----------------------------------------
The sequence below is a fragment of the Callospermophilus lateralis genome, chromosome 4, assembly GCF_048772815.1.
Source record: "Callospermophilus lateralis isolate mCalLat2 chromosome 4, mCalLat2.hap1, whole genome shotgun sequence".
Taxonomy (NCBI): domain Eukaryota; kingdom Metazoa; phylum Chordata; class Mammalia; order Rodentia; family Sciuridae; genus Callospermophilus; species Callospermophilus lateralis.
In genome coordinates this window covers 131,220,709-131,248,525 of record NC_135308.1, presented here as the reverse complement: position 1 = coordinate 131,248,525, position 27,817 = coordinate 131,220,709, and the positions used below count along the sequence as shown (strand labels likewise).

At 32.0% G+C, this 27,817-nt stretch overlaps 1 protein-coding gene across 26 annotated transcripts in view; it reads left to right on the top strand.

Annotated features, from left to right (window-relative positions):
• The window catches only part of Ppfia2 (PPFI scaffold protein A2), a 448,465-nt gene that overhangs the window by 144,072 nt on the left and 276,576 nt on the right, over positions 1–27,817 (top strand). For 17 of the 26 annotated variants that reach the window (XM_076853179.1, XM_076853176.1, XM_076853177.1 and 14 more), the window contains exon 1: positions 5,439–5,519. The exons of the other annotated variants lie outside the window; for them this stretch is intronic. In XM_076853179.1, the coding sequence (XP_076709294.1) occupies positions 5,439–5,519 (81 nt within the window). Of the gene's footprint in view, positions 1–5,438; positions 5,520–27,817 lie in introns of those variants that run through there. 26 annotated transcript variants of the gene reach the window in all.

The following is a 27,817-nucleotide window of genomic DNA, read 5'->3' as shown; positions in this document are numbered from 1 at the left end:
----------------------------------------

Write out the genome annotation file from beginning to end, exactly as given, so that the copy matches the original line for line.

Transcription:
The sequence below is a fragment of the Callospermophilus lateralis genome, chromosome 4, assembly GCF_048772815.1.
Source record: "Callospermophilus lateralis isolate mCalLat2 chromosome 4, mCalLat2.hap1, whole genome shotgun sequence".
Taxonomy (NCBI): domain Eukaryota; kingdom Metazoa; phylum Chordata; class Mammalia; order Rodentia; family Sciuridae; genus Callospermophilus; species Callospermophilus lateralis.
In genome coordinates this window covers 131,220,709-131,248,525 of record NC_135308.1, presented here as the reverse complement: position 1 = coordinate 131,248,525, position 27,817 = coordinate 131,220,709, and the positions used below count along the sequence as shown (strand labels likewise).

At 32.0% G+C, this 27,817-nt stretch overlaps 1 protein-coding gene across 26 annotated transcripts in view; it reads left to right on the top strand.

Annotated features, from left to right (window-relative positions):
• The window catches only part of Ppfia2 (PPFI scaffold protein A2), a 448,465-nt gene that overhangs the window by 144,072 nt on the left and 276,576 nt on the right, over positions 1–27,817 (top strand). For 17 of the 26 annotated variants that reach the window (XM_076853179.1, XM_076853176.1, XM_076853177.1 and 14 more), the window contains exon 1: positions 5,439–5,519. The exons of the other annotated variants lie outside the window; for them this stretch is intronic. In XM_076853179.1, the coding sequence (XP_076709294.1) occupies positions 5,439–5,519 (81 nt within the window). Of the gene's footprint in view, positions 1–5,438; positions 5,520–27,817 lie in introns of those variants that run through there. 26 annotated transcript variants of the gene reach the window in all.

The following is a 27,817-nucleotide window of genomic DNA, read 5'->3' as shown; positions in this document are numbered from 1 at the left end: